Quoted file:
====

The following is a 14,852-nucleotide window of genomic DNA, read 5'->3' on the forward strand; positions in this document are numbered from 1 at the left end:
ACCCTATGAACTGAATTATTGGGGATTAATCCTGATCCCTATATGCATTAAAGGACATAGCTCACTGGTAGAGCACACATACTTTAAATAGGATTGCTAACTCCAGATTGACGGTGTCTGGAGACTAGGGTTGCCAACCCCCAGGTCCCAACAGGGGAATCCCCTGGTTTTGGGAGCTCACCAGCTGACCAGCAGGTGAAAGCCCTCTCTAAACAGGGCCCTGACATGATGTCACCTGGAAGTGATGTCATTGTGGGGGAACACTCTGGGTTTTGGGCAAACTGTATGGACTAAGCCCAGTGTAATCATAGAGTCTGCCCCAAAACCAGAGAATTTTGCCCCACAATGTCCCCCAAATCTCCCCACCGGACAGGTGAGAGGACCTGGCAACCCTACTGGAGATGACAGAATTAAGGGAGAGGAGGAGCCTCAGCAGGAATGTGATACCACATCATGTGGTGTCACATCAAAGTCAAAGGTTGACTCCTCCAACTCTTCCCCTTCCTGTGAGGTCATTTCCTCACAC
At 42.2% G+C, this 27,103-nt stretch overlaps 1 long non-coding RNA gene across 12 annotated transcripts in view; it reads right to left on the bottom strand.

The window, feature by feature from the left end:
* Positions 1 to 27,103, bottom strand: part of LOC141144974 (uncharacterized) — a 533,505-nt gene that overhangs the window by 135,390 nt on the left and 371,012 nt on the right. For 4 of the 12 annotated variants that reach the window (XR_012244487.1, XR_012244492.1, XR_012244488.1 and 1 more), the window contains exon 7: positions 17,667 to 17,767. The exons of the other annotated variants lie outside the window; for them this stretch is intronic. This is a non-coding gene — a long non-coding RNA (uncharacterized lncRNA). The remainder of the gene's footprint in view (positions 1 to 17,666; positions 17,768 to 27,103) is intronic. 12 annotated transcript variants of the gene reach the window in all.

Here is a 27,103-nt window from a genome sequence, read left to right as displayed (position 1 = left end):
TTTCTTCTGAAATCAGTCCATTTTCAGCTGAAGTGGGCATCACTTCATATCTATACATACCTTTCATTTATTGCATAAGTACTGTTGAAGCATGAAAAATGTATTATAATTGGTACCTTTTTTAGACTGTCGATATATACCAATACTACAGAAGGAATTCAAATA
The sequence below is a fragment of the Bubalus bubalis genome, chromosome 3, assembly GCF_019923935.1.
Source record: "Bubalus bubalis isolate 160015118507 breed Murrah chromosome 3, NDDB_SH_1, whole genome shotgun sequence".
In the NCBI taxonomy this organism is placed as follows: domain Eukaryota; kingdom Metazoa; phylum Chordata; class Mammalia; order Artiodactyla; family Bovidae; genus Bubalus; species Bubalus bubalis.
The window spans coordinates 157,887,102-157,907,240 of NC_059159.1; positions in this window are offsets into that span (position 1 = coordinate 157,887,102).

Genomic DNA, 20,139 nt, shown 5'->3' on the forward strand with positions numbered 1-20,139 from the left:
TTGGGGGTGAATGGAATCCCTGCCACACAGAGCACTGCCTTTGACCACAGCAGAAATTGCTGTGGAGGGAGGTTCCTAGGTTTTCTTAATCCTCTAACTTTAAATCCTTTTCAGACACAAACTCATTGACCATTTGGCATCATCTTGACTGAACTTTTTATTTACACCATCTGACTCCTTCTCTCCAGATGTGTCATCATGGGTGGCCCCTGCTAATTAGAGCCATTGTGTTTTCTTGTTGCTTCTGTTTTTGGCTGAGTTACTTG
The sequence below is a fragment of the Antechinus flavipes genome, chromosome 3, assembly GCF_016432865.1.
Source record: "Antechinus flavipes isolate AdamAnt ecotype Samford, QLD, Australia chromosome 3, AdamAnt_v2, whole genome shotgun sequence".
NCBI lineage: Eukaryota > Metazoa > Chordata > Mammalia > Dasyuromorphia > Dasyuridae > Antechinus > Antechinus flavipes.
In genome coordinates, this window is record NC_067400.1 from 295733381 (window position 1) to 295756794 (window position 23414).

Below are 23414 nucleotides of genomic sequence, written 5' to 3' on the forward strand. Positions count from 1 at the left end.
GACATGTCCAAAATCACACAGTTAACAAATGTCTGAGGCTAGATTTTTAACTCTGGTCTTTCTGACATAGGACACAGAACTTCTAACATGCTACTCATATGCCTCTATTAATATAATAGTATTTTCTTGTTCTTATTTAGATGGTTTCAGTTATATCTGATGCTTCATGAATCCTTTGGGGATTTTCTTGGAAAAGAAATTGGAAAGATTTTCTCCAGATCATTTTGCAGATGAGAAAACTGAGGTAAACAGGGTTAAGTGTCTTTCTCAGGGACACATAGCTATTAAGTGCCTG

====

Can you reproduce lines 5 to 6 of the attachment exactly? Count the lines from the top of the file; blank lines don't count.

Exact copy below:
* Positions 1 to 27,103, bottom strand: part of LOC141144974 (uncharacterized) — a 533,505-nt gene that overhangs the window by 135,390 nt on the left and 371,012 nt on the right. For 4 of the 12 annotated variants that reach the window (XR_012244487.1, XR_012244492.1, XR_012244488.1 and 1 more), the window contains exon 7: positions 17,667 to 17,767. The exons of the other annotated variants lie outside the window; for them this stretch is intronic. This is a non-coding gene — a long non-coding RNA (uncharacterized lncRNA). The remainder of the gene's footprint in view (positions 1 to 17,666; positions 17,768 to 27,103) is intronic. 12 annotated transcript variants of the gene reach the window in all.

Here is a 27,103-nt window from a genome sequence, read left to right as displayed (position 1 = left end):